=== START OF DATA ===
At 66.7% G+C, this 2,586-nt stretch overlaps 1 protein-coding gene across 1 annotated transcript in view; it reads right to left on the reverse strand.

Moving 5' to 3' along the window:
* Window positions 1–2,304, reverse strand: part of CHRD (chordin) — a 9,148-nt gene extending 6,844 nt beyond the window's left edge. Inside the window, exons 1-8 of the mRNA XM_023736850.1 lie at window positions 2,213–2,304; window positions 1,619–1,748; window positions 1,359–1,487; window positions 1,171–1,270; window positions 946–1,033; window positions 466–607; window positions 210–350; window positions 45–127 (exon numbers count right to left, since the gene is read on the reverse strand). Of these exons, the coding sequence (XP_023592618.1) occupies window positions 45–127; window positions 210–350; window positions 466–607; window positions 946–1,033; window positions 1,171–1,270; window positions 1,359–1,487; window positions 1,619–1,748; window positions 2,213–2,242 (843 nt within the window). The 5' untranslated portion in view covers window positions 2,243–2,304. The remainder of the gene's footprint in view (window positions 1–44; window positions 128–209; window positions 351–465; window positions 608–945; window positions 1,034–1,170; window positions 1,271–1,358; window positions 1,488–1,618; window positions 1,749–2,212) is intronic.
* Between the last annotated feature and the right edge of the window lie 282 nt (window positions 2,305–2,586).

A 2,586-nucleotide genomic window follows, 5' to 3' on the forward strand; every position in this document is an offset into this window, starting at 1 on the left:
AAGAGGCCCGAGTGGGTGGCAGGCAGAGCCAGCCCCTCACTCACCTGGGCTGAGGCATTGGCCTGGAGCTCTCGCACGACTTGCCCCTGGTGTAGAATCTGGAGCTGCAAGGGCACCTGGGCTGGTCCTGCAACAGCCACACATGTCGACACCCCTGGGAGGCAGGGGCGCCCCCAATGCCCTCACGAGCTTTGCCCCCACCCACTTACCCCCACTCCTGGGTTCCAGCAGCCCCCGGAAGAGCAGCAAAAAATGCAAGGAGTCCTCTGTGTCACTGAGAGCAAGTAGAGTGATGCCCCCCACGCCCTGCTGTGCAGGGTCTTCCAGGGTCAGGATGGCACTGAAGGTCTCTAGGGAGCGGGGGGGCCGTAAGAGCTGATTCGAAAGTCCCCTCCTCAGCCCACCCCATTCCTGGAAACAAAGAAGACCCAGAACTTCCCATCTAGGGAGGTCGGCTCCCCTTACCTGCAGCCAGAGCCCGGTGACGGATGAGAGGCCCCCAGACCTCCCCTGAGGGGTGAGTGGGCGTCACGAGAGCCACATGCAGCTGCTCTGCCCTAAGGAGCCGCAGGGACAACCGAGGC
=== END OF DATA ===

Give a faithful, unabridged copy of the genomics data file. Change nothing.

At 66.7% G+C, this 2,586-nt stretch overlaps 1 protein-coding gene across 1 annotated transcript in view; it reads right to left on the reverse strand.

Moving 5' to 3' along the window:
* Window positions 1–2,304, reverse strand: part of CHRD (chordin) — a 9,148-nt gene extending 6,844 nt beyond the window's left edge. Inside the window, exons 1-8 of the mRNA XM_023736850.1 lie at window positions 2,213–2,304; window positions 1,619–1,748; window positions 1,359–1,487; window positions 1,171–1,270; window positions 946–1,033; window positions 466–607; window positions 210–350; window positions 45–127 (exon numbers count right to left, since the gene is read on the reverse strand). Of these exons, the coding sequence (XP_023592618.1) occupies window positions 45–127; window positions 210–350; window positions 466–607; window positions 946–1,033; window positions 1,171–1,270; window positions 1,359–1,487; window positions 1,619–1,748; window positions 2,213–2,242 (843 nt within the window). The 5' untranslated portion in view covers window positions 2,243–2,304. The remainder of the gene's footprint in view (window positions 1–44; window positions 128–209; window positions 351–465; window positions 608–945; window positions 1,034–1,170; window positions 1,271–1,358; window positions 1,488–1,618; window positions 1,749–2,212) is intronic.
* Between the last annotated feature and the right edge of the window lie 282 nt (window positions 2,305–2,586).

A 2,586-nucleotide genomic window follows, 5' to 3' on the forward strand; every position in this document is an offset into this window, starting at 1 on the left:
AAGAGGCCCGAGTGGGTGGCAGGCAGAGCCAGCCCCTCACTCACCTGGGCTGAGGCATTGGCCTGGAGCTCTCGCACGACTTGCCCCTGGTGTAGAATCTGGAGCTGCAAGGGCACCTGGGCTGGTCCTGCAACAGCCACACATGTCGACACCCCTGGGAGGCAGGGGCGCCCCCAATGCCCTCACGAGCTTTGCCCCCACCCACTTACCCCCACTCCTGGGTTCCAGCAGCCCCCGGAAGAGCAGCAAAAAATGCAAGGAGTCCTCTGTGTCACTGAGAGCAAGTAGAGTGATGCCCCCCACGCCCTGCTGTGCAGGGTCTTCCAGGGTCAGGATGGCACTGAAGGTCTCTAGGGAGCGGGGGGGCCGTAAGAGCTGATTCGAAAGTCCCCTCCTCAGCCCACCCCATTCCTGGAAACAAAGAAGACCCAGAACTTCCCATCTAGGGAGGTCGGCTCCCCTTACCTGCAGCCAGAGCCCGGTGACGGATGAGAGGCCCCCAGACCTCCCCTGAGGGGTGAGTGGGCGTCACGAGAGCCACATGCAGCTGCTCTGCCCTAAGGAGCCGCAGGGACAACCGAGGC